Deep learning detects invasive plant species across complex landscapes using Worldview-2 and Planetscope satellite imagery

Research output: Contribution to journalArticlepeer-review

Abstract

Effective management of invasive species requires rapid detection and dynamic monitoring. Remote sensing offers an efficient alternative to field surveys for invasive plants; however, distinguishing individual plant species can be challenging especially over geographic scales. Satellite imagery is the most practical source of data for developing predictive models over landscapes, but spatial resolution and spectral information can be limiting. We used two types of satellite imagery to detect the invasive plant, leafy spurge (Euphorbia virgata), across a heterogeneous landscape in Minnesota, USA. We developed convolutional neural networks (CNNs) with imagery from Worldview-2 and Planetscope satellites. Worldview-2 imagery has high spatial and spectral resolution, but images are not routinely taken in space or time. By contrast, Planetscope imagery has lower spatial and spectral resolution, but images are taken daily across Earth. The former had 96.1% accuracy in detecting leafy spurge, whereas the latter had 89.9% accuracy. Second, we modified the CNN for Planetscope with a long short-term memory (LSTM) layer that leverages information on phenology from a time series of images. The detection accuracy of the Planetscope LSTM model was 96.3%, on par with the high resolution, Worldview-2 model. Across models, most false-positive errors occurred near true populations, indicating that these errors are not consequential for management. We identified that early and mid-season phenological periods in the Planetscope time series were key to predicting leafy spurge. Additionally, green, red-edge and near-infrared spectral bands were important for differentiating leafy spurge from other vegetation. These findings suggest that deep learning models can accurately identify individual species over complex landscapes even with satellite imagery of modest spatial and spectral resolution if a temporal series of images is incorporated. Our results will help inform future management efforts using remote sensing to identify invasive plants, especially across large-scale, remote and data-sparse areas.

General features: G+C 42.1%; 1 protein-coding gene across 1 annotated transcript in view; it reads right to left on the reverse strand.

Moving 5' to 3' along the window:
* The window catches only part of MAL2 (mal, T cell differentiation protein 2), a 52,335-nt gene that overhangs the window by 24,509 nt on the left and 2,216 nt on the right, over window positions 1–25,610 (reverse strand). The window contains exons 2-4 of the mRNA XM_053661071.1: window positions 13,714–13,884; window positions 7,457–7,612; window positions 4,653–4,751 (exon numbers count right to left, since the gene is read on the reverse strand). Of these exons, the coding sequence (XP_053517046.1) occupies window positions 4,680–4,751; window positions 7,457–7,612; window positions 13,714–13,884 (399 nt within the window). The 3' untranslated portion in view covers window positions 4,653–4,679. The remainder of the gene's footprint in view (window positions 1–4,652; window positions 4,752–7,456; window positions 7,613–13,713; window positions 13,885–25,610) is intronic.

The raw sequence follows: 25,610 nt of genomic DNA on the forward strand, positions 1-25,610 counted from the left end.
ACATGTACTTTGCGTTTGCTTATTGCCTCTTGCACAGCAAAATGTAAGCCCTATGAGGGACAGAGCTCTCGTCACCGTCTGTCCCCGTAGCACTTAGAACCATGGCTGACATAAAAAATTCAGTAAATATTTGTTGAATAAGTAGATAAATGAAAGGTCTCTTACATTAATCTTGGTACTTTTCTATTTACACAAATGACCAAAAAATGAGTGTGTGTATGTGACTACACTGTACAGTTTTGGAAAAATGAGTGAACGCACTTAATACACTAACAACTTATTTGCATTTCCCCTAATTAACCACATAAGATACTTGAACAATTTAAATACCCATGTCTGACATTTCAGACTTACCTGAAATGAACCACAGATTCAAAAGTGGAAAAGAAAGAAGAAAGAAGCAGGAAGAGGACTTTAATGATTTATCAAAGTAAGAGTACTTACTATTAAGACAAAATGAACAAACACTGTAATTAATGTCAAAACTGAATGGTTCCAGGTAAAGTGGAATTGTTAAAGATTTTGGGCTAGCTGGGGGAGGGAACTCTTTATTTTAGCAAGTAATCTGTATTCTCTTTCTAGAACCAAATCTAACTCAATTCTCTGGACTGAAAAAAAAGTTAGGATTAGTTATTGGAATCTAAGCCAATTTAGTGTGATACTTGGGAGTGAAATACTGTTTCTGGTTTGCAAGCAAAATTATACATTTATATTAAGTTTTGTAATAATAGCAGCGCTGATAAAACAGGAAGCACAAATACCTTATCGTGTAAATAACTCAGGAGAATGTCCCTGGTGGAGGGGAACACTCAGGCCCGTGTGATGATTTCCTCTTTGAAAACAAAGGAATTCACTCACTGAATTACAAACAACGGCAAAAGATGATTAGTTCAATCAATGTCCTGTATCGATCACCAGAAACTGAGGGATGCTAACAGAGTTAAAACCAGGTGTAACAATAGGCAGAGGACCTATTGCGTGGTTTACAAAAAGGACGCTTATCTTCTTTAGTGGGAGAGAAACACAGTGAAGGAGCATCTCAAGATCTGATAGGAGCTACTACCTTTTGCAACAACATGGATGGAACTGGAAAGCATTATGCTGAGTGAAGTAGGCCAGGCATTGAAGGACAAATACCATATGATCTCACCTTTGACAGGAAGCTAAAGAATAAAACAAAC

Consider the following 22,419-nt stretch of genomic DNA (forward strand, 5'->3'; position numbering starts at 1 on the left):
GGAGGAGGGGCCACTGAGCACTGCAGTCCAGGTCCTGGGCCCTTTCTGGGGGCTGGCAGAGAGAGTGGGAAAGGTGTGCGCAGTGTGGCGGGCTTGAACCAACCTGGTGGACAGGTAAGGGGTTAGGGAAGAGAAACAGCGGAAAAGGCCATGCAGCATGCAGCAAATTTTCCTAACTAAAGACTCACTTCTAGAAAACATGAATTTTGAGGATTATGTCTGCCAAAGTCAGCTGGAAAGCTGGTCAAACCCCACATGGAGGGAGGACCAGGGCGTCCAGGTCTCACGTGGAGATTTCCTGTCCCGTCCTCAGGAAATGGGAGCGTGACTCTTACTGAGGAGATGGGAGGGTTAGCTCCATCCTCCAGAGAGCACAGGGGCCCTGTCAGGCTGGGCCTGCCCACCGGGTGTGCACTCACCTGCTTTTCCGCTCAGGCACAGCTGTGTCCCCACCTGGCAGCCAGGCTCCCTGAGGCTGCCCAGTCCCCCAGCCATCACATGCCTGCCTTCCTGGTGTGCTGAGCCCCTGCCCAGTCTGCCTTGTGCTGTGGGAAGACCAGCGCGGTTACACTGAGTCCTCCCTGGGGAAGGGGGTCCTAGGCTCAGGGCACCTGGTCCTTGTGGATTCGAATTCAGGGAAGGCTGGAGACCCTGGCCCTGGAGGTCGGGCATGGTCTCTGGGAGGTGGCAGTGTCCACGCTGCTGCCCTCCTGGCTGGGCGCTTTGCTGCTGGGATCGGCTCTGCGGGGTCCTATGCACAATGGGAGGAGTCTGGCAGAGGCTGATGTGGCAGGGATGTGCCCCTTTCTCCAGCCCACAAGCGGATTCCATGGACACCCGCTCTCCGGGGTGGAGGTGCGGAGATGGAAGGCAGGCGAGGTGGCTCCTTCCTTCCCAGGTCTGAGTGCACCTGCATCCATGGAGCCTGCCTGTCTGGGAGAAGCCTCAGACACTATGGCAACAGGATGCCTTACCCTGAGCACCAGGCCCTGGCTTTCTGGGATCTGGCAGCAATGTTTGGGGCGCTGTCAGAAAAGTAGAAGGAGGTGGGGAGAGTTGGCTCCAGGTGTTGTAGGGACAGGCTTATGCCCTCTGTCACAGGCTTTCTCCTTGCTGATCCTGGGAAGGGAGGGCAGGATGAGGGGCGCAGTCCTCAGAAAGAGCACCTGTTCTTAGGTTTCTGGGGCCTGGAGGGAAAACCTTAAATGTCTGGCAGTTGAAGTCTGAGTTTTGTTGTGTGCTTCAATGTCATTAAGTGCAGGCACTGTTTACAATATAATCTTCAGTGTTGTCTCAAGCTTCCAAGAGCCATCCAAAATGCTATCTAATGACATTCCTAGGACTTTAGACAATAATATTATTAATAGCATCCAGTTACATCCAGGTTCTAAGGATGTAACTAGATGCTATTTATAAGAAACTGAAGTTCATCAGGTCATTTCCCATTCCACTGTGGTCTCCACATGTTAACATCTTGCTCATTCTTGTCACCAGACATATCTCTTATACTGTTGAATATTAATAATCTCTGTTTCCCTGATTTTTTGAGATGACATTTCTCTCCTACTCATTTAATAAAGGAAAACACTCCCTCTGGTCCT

Original languageEnglish (US)
JournalRemote Sensing in Ecology and Conservation
DOIs
StateAccepted/In press - 2022

Bibliographical note

Funding Information:
The funding for this project was provided by the Minnesota Invasive Terrestrial Plants and Pests Center through the Environment and Natural Resources Trust Fund as recommended by the Legislative‐Citizen Commission on Minnesota Resources (LCCMR). We thank the Maxar Technologies and the European Space Agency for providing access to Worldview‐2 satellite imagery (Proposal Id: 63324). We gratefully acknowledge the support of NVIDIA Corporation for the donation of the Titan V GPU used for this research. We thank Rob Venette and Naomi Schwartz for early discussions about ideas in this manuscript as well as Christian Klatt for records of leafy spurge. We also thank Lex Flagel for early review and discussions of deep learning.

Publisher Copyright:
© 2022 The Authors. Remote Sensing in Ecology and Conservation published by John Wiley & Sons Ltd on behalf of Zoological Society of London.

Keywords

  • Convolutional neural network
  • Euphorbia esula
  • invasive species
  • phenology
  • recurrent neural networks
  • satellite image time series

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